Oil climbs above $34 on mortgage reports
Reports that the U.S. government may subsidize mortgage payments boosted prices above $34 a barrel Friday after investor skepticism about the U.S. stimulus package pulled prices near record lows.
Light, sweet crude for March delivery rose 47 cents to $34.45 a barrel by midday in Europe on the New York Mercantile Exchange. The contract fell $1.96 overnight to settle at $33.98 a barrel.
Still, prices are not that far from their five-year low at $33.20 a barrel in December, down from from a record $147.27 in July.
Oil prices found support after investors seemed to take heart on reports the government may subsidize mortgage payments for troubled homeowners and offer some kind of boost to the troubled U.S. economy, the world’s biggest consumer of oil.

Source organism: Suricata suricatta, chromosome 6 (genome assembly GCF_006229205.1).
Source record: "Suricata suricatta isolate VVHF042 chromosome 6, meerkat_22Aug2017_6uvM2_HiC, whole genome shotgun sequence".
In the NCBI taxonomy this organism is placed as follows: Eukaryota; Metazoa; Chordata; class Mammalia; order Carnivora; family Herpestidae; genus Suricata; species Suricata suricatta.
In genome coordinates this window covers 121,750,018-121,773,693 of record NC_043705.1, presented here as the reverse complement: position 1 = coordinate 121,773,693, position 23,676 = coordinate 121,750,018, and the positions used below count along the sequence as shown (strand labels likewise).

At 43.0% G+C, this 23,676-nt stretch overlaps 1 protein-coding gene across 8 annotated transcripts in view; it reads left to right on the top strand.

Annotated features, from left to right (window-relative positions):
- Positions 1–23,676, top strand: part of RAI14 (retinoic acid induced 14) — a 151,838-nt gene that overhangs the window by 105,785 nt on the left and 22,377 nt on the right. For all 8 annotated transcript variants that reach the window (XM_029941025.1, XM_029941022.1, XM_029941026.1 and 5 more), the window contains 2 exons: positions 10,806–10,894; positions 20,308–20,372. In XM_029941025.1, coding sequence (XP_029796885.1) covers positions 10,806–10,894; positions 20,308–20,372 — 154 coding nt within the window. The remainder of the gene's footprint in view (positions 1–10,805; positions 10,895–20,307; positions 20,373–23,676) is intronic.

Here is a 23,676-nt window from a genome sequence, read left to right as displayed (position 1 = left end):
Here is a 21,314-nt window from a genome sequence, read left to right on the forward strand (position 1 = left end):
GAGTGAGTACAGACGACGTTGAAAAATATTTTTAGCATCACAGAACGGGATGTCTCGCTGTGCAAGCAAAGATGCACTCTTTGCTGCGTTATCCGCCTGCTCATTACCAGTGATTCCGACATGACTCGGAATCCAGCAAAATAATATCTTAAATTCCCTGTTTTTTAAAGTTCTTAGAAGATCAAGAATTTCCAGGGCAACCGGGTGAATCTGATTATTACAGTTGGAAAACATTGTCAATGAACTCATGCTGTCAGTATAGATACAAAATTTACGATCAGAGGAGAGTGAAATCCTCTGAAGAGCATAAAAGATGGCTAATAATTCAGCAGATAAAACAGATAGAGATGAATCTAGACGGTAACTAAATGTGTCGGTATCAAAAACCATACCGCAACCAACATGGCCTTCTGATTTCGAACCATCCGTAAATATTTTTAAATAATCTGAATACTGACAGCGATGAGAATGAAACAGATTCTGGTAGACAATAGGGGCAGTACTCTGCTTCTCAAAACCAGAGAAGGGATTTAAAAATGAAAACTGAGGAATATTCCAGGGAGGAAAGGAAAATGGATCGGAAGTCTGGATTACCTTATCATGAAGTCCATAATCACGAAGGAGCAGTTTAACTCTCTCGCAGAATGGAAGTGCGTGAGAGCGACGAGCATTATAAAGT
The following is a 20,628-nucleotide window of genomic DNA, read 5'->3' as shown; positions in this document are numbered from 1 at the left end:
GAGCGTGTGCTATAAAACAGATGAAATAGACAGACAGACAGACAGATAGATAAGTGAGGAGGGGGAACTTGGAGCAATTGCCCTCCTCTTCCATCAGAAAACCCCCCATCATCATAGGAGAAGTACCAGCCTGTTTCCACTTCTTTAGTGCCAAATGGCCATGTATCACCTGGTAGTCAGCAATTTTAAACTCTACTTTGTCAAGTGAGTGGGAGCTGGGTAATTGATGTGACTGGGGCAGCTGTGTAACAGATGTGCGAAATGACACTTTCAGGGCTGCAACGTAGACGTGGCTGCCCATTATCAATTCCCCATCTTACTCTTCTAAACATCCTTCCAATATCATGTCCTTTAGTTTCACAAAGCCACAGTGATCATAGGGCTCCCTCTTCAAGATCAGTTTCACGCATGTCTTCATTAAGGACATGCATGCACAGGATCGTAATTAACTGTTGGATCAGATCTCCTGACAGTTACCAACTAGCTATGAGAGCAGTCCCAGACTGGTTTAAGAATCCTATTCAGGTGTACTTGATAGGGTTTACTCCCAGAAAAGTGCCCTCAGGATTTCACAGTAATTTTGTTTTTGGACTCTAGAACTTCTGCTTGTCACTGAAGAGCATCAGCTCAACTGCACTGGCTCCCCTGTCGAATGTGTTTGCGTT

The idea of targeted help for homeowners impressed investors more than the government’s $789 billion economic stimulus package and its revised plan to bail out problem banks.
A surprise jump in U.S. retail sales for January also offered a glimmer of hope about the world’s largest economy though other data painted a less optimistic picture.
Despite the slight improvement in oil prices, investors are worried that the worst U.S. recession in decades could be deepening, and taking demand for crude down with it. Job losses are a particular concern as unemployment drags on consumer spending.